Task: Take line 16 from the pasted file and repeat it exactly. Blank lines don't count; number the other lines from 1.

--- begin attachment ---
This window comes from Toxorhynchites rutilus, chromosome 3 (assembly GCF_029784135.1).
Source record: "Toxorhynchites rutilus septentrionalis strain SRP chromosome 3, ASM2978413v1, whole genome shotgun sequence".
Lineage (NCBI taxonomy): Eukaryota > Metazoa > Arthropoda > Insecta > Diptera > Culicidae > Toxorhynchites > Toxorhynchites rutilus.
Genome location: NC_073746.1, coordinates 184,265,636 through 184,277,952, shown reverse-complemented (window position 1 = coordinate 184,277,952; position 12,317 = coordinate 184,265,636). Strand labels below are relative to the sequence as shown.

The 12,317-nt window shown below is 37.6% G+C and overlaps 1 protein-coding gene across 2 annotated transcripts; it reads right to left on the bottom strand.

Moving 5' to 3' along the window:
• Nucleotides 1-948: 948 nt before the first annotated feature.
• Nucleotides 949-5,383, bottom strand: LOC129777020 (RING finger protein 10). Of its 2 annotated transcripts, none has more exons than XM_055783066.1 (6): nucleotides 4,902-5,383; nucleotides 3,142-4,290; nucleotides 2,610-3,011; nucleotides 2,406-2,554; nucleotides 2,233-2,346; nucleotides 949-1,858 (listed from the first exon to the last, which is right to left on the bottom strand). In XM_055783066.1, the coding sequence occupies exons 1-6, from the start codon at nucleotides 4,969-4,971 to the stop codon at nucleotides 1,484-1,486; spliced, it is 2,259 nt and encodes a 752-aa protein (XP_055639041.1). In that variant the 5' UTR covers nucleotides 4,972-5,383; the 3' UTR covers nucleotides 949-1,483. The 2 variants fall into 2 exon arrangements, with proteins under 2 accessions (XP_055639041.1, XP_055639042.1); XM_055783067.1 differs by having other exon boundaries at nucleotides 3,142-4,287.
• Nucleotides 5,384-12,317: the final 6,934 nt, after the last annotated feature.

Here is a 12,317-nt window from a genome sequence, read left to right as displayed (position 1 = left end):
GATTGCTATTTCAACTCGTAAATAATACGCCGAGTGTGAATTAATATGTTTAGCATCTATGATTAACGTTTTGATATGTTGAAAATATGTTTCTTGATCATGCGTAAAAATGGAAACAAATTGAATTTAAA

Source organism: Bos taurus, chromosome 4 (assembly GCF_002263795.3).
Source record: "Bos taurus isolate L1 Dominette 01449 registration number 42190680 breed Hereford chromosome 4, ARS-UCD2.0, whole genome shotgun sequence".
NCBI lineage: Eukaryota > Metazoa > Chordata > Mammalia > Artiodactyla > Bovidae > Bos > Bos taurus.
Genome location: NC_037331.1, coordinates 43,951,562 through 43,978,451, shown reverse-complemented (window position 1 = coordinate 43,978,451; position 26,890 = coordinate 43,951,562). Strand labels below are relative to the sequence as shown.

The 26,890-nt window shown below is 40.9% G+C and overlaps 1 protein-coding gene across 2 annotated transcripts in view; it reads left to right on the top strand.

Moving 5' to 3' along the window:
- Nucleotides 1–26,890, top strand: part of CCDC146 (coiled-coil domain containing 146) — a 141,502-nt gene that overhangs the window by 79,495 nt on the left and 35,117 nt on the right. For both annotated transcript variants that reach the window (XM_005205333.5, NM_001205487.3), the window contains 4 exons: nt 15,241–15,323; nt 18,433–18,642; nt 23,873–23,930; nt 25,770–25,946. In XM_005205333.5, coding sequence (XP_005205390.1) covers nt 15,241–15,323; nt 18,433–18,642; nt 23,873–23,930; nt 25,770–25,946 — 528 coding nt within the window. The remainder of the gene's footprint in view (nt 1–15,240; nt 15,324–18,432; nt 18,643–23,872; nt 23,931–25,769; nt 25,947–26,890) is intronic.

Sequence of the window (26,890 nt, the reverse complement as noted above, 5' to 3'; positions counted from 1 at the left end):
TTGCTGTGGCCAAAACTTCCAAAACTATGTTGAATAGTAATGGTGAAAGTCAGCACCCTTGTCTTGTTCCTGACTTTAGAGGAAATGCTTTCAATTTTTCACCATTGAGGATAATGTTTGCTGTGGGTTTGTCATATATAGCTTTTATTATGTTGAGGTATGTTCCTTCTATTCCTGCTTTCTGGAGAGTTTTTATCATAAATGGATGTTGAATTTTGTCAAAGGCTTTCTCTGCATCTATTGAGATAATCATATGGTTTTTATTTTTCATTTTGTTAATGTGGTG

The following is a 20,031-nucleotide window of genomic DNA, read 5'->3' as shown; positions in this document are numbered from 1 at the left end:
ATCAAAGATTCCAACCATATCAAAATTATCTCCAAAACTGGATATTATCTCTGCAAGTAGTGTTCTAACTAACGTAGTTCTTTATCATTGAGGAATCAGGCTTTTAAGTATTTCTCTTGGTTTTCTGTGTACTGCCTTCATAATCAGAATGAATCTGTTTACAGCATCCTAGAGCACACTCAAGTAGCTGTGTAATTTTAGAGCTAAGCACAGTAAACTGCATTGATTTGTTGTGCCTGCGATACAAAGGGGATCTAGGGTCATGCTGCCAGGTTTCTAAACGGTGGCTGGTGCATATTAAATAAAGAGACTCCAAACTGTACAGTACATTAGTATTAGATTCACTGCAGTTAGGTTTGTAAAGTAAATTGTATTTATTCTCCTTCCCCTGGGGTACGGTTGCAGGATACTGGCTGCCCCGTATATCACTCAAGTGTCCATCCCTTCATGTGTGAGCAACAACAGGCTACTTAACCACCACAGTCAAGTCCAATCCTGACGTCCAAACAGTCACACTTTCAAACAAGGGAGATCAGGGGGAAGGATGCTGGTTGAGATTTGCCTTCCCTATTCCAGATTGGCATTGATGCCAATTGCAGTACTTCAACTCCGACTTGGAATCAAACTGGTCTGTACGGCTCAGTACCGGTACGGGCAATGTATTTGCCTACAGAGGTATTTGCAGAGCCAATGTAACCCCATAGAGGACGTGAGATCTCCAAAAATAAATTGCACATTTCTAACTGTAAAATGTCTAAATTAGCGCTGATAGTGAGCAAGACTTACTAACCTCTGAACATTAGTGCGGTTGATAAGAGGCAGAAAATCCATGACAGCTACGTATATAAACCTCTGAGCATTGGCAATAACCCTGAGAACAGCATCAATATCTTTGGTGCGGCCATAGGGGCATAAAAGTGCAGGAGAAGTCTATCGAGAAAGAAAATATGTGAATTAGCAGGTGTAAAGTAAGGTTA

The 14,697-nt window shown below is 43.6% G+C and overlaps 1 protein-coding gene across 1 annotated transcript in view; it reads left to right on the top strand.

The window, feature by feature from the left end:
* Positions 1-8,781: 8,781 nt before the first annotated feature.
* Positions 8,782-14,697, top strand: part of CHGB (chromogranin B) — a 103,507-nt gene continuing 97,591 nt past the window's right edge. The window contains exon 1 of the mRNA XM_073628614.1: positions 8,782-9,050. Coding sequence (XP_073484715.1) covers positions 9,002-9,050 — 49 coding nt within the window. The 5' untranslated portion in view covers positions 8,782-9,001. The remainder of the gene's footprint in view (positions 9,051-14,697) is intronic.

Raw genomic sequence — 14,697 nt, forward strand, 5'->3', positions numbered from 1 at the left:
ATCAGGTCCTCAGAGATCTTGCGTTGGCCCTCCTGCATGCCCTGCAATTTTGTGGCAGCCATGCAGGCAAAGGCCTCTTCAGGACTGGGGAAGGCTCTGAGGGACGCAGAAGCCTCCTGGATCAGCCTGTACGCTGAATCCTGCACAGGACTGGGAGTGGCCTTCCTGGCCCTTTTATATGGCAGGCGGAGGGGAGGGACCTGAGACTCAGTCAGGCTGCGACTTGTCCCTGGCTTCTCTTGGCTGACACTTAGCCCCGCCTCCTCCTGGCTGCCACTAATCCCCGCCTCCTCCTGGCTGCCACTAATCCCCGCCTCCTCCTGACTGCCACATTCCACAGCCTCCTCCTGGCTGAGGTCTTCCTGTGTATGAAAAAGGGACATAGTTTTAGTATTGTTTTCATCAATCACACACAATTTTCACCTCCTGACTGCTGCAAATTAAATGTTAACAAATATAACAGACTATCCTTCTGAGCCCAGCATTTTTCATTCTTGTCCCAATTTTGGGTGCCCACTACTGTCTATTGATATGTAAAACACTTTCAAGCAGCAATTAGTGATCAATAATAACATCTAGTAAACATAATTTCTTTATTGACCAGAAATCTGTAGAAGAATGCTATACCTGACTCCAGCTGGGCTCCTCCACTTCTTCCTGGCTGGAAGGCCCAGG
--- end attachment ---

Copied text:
The 26,890-nt window shown below is 40.9% G+C and overlaps 1 protein-coding gene across 2 annotated transcripts in view; it reads left to right on the top strand.